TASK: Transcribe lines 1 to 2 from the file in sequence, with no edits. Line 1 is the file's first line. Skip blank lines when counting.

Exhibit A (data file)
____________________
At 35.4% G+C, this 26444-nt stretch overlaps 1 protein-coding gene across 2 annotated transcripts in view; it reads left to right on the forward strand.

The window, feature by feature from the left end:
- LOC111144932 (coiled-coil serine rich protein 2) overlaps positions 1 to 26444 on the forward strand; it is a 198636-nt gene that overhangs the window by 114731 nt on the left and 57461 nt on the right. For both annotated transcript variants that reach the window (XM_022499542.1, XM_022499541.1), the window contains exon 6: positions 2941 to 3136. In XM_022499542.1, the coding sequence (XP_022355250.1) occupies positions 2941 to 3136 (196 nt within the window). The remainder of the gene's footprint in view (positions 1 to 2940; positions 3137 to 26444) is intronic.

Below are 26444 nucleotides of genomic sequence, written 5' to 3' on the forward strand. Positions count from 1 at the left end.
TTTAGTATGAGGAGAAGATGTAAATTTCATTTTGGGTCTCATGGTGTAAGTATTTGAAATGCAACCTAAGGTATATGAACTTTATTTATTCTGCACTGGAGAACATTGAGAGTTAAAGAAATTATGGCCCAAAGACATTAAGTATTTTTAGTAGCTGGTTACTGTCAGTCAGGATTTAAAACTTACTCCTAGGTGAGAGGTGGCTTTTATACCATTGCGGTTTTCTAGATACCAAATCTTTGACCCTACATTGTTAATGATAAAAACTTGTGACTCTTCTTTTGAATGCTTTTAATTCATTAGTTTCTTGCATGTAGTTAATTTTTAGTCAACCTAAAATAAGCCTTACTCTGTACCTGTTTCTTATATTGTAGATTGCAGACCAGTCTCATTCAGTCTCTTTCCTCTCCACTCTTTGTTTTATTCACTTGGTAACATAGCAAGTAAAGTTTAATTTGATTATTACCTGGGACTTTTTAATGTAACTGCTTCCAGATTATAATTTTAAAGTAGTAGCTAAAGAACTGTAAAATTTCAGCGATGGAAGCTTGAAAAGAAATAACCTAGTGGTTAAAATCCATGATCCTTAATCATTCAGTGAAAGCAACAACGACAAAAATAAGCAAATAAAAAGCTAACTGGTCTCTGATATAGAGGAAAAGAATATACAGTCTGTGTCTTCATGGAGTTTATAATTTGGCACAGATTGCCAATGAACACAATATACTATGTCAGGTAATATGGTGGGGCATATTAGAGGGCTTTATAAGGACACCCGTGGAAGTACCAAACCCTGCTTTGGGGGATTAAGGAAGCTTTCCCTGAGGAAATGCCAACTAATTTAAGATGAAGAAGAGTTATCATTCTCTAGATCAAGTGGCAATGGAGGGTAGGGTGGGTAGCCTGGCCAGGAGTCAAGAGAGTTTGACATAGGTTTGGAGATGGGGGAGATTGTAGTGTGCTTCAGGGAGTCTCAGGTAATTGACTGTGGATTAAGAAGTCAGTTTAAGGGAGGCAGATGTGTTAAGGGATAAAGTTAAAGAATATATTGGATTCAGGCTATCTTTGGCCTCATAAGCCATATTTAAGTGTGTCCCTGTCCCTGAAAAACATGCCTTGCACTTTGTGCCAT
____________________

At 35.4% G+C, this 26444-nt stretch overlaps 1 protein-coding gene across 2 annotated transcripts in view; it reads left to right on the forward strand.

The window, feature by feature from the left end: